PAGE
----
We are often asked about the day-to-day work of the Cuyahoga Land Bank from curious residents and community leaders. In this first of an ongoing Behind the Scenes series, we take a look at the extensive field servicing work that goes into maintaining the many properties in the Cuyahoga Land Bank inventory. Dennis Roberts, Director of Programs and Property Management, sat down to answer six of our pressing questions:
What is Field Servicing and what does it entail? Field servicing, in short, is the process of stabilizing a distressed, abandoned property. This normally includes performing interior and exterior inspections, boarding up windows, making sure all utilities are turned off, cutting grass and removing unwanted debris.
How many properties does the Cuyahoga Land Bank “service”? We service about 3,000 properties each year.
How many crews does it take to do all of the field servicing? The Cuyahoga Land Bank contracts with six field service teams that perform the lawn maintenance, utility disconnects, and window board-ups. We also have an additional four crews that strictly perform property clean outs.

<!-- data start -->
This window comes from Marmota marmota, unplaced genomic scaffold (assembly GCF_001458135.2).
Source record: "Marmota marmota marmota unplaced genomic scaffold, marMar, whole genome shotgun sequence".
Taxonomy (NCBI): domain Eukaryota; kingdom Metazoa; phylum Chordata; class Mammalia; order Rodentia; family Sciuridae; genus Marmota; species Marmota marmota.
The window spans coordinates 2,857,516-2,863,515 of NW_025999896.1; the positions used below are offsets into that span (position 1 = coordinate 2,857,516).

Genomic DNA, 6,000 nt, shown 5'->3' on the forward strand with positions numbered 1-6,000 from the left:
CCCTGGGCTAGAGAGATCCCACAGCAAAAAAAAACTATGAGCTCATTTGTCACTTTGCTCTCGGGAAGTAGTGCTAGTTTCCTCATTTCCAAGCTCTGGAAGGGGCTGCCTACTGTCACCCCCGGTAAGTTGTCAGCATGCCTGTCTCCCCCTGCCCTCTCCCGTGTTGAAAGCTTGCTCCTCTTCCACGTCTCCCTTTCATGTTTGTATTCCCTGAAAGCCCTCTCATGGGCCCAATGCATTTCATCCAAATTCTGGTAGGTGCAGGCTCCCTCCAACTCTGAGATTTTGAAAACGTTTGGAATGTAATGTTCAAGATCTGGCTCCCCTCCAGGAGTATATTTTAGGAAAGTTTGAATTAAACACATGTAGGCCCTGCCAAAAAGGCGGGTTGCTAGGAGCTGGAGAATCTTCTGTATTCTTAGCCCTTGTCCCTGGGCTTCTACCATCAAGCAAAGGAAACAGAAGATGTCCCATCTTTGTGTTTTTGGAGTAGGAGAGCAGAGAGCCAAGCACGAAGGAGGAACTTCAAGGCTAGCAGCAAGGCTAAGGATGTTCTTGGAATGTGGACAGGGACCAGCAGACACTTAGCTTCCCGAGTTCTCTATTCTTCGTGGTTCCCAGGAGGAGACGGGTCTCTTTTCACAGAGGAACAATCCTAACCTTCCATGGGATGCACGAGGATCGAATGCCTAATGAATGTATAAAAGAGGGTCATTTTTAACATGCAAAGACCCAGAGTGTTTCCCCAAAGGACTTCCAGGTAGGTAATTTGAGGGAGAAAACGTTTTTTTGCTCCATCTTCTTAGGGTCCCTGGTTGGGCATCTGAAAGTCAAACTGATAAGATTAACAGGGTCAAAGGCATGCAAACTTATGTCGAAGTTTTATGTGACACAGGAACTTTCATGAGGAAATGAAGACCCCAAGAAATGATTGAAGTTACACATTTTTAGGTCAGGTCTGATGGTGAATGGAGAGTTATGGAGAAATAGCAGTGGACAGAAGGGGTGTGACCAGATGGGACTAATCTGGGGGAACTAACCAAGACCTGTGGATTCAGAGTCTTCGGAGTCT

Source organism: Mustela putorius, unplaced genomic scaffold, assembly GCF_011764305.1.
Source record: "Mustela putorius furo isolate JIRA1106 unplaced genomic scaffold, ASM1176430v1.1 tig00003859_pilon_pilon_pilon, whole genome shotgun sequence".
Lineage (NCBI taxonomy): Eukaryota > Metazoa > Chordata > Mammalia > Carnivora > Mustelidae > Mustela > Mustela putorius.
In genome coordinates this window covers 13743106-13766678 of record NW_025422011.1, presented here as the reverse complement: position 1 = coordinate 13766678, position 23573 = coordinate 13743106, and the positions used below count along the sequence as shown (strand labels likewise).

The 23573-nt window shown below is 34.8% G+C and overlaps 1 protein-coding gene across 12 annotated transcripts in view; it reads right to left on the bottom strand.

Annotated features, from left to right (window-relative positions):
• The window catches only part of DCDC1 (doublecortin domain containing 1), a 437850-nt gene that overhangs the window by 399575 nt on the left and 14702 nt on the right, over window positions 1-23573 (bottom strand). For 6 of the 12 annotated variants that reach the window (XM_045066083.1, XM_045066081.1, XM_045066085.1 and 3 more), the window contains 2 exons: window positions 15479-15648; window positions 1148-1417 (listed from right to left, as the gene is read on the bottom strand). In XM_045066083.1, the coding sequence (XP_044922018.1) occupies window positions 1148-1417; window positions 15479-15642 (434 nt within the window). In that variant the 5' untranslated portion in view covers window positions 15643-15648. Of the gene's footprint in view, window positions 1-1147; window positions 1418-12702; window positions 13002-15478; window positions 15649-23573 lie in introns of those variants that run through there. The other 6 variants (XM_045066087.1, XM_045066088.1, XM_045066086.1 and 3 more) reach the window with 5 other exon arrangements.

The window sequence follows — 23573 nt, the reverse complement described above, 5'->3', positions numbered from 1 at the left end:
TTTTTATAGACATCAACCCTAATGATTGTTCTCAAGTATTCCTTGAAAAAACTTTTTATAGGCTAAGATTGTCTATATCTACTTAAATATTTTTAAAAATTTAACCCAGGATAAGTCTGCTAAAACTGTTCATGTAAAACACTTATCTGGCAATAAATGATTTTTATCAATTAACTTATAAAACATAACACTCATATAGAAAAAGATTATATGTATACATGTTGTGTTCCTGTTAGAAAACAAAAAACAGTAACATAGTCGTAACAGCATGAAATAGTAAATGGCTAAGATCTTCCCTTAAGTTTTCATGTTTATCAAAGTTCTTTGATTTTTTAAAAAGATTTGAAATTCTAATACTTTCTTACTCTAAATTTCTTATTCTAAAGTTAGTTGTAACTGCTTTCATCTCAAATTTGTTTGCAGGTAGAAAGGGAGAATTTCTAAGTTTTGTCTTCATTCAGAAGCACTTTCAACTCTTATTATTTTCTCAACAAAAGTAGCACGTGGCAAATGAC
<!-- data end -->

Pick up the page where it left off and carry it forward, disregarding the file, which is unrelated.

How much does it cost annually to upkeep so many properties? Our budget is about $1.8 million just for the servicing of these properties. It is important to maintain these properties for the safety of the surrounding neighbors until a property can be renovated, sold or demolished.
What is the most interesting item your team has found during field servicing? A field service worker once found money from the 1800s with a picture of Napoleon Bonaparte on it. We also found two original “Purple Hearts” signed by President Franklin D. Roosevelt that were issued to two brothers killed in World War II. We were able to locate the great grandchildren and return these lost documents to the family.
What is the strangest item your team has found during field servicing? We’ve had our share of unpleasant finds that I won’t go into here, but one of the stranger things we came across was an entire room filled from floor to ceiling with old-school phone books.